Author Topic: Looking for edible wild florida cherries  (Read 236 times)

D-Grower

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Looking for edible wild florida cherries
« on: August 05, 2021, 02:21:28 PM »
Looking for wild cherries that are edible yhat grow here in the panhandle.  Tried seeds from elsewhere and the seedlings hated it here. As long as they are edible im cool with whatever varieties.  Tried transplanting seedlings from a friends property. All died. He no longer lives there so I cannot try again when they go dormant.  Thanks for any help!

DG
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Citradia

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Re: Looking for edible wild florida cherries
« Reply #1 on: August 06, 2021, 09:08:41 PM »
What is the species name of the cherry you are talking about? The American Black Cherry which is a huge tree with tiny black fruit may live in the FL panhandle but itís not considered good fruit for human consumption. I lived in Gainesville 22 years ago and there was no actual cherry that could live there. Not cold enough in winter. I moved to NC so I could grow cherry and apple trees etc. Do you mean Chickasaw plum ie prunus angustifolia? I always thought they were more like a cherry than a plum. I made a tart jam out of them once. Beautiful tree.
There is a Surinam cherry and a Barbados cherry that I used to grow just south of Tampa, but they are tropical and not true cherries and probably too cold for them in the panhandle.
I did grow Okame cherry in Gainesville and it was a true cherry with nice pink flowers in spring, but not a fruiting variety.

D-Grower

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Re: Looking for edible wild florida cherries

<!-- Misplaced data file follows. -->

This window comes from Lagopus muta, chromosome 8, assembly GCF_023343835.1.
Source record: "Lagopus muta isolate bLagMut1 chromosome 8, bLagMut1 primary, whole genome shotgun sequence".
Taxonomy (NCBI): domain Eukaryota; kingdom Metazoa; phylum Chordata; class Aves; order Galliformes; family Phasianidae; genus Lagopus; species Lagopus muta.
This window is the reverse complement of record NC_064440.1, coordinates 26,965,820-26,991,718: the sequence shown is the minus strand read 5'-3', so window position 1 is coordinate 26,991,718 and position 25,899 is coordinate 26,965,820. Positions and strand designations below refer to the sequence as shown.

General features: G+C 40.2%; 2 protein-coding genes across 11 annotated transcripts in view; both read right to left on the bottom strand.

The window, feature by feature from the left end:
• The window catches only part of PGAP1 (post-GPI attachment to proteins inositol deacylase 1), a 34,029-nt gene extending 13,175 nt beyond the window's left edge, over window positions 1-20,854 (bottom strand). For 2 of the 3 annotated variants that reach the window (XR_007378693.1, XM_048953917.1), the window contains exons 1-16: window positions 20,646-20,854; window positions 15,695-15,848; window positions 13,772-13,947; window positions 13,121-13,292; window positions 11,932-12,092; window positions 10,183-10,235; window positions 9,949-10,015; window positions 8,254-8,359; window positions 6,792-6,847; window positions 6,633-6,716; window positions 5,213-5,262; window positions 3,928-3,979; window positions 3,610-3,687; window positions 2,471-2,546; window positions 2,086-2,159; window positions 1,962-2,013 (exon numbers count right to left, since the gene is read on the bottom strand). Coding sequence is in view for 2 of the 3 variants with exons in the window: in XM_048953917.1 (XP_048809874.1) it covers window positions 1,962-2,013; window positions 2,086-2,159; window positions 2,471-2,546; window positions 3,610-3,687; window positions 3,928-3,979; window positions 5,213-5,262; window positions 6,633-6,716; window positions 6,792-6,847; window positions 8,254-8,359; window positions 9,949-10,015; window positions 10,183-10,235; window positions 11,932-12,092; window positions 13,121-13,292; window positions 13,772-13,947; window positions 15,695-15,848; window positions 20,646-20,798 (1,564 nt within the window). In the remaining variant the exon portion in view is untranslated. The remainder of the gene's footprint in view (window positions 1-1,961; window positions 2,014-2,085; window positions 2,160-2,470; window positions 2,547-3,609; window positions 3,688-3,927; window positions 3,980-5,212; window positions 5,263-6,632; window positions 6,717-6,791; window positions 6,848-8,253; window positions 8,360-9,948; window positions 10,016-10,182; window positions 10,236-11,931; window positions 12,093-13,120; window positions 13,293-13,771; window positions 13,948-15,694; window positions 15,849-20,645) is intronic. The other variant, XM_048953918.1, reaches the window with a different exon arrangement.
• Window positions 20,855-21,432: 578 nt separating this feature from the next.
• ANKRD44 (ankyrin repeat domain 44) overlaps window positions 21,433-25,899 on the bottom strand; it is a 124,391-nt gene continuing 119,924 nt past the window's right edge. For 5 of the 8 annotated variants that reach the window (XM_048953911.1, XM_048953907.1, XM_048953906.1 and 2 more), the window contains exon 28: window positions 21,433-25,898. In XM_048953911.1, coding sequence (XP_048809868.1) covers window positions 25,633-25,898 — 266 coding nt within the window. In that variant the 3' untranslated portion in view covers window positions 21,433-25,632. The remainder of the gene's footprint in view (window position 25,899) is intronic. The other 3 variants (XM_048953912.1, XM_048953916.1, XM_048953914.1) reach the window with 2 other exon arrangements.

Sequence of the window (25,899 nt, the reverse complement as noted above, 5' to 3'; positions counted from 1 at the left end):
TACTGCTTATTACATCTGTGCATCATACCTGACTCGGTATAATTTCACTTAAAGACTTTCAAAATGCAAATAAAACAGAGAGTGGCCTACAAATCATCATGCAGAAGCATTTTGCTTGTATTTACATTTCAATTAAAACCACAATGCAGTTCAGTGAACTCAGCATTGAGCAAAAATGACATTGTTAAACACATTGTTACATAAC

« Reply #2 on: August 08, 2021, 10:40:30 AM »
There definitely is wild true cherries here. Probably Prunus serotina or viriginiana. I do have chickasaw plums on my properties already.  There is whatever true wild cherries around but I see them up in peoples yards and such and cant access them without maybe getting in trouble. Maybe one day I'll see a tree in fruit I can get to. As far as I know the wild cherries are edible but maybe not the most tasteful.  There's medicinal value I would want available on my land as well as almost anything cooked and sweetened like a jam etc would be good enough. 
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Galatians522

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Re: Looking for edible wild florida cherries
« Reply #3 on: August 08, 2021, 04:31:20 PM »
You are right Prunus serotina grows in your area. Actually, I have seen many trees here in Highlands County. I think this is the southern end of its natural range, though. However, I believe that has more to do with soil than chill because I have seen some trees fruit with less than 50hrs of chill here. There was a nice fruiting tree in the neighbor's yard, but it was cut down when new people moved in. Fortunately, a seedling sprung up in the fence row but it has not fruited yet. At one point, the University of Florida made hybrids with the closely related Capulin, but I don't know what became of them. Apparently the Capulin didn't thrive in Florida.

While Okame does not produce fruit, the Taiwan Cherry (Prunus campanulata) does, and is apparently very popular for its pink blooms in your area. People rairly see the fruit, though, because birds like it so much. It is more closely related to sweet cherries than Black Cherry and I read once that it makes good jam. I have not been able to find that link again, though. It might be worth looking in to.

 

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